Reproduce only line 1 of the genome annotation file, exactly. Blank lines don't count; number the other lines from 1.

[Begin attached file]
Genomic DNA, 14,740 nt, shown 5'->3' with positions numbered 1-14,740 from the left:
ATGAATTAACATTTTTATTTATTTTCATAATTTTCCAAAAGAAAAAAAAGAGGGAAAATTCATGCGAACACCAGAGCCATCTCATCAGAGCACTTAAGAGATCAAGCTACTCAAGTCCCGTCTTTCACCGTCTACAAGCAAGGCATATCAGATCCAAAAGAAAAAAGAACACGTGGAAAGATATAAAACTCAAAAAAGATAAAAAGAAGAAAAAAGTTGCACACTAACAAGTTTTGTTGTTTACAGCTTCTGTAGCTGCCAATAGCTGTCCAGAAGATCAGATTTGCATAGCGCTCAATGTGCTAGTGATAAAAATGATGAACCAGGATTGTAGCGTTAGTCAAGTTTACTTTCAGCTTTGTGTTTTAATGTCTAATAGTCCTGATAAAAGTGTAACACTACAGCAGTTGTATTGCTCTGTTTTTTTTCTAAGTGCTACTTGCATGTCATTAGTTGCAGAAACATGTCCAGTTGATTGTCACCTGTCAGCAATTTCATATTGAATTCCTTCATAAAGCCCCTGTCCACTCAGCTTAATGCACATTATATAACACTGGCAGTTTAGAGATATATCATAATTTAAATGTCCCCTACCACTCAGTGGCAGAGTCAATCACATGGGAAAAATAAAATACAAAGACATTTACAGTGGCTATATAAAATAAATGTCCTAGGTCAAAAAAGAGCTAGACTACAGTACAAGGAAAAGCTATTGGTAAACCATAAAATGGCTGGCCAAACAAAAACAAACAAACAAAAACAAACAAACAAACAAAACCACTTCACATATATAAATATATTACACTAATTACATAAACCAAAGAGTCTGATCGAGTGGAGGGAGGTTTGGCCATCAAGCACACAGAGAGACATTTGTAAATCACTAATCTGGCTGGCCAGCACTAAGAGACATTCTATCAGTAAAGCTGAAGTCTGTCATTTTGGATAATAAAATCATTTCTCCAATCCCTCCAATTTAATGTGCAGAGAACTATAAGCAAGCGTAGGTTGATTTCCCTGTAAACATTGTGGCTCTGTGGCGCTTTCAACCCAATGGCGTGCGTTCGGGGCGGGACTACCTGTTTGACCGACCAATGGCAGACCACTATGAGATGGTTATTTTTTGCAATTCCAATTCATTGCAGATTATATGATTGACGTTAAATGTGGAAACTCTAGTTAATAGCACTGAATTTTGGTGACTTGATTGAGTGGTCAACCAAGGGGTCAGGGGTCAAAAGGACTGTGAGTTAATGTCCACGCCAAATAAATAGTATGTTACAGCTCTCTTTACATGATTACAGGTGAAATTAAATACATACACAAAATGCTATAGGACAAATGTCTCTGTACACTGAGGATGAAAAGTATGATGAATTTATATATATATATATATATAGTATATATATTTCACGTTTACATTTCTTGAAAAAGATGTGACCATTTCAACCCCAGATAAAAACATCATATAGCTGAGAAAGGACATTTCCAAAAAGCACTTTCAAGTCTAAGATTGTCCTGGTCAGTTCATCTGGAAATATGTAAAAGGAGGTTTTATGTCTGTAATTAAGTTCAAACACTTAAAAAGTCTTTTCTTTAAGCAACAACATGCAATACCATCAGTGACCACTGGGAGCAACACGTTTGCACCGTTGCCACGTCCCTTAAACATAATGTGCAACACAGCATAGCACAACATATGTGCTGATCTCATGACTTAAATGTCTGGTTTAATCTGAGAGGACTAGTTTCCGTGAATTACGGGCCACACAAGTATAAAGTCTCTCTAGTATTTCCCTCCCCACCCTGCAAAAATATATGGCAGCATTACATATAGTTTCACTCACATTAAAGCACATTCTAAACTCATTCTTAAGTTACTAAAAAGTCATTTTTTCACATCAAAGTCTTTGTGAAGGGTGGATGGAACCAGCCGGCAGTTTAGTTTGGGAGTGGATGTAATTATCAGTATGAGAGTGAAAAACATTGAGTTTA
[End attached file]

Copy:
Genomic DNA, 14,740 nt, shown 5'->3' with positions numbered 1-14,740 from the left: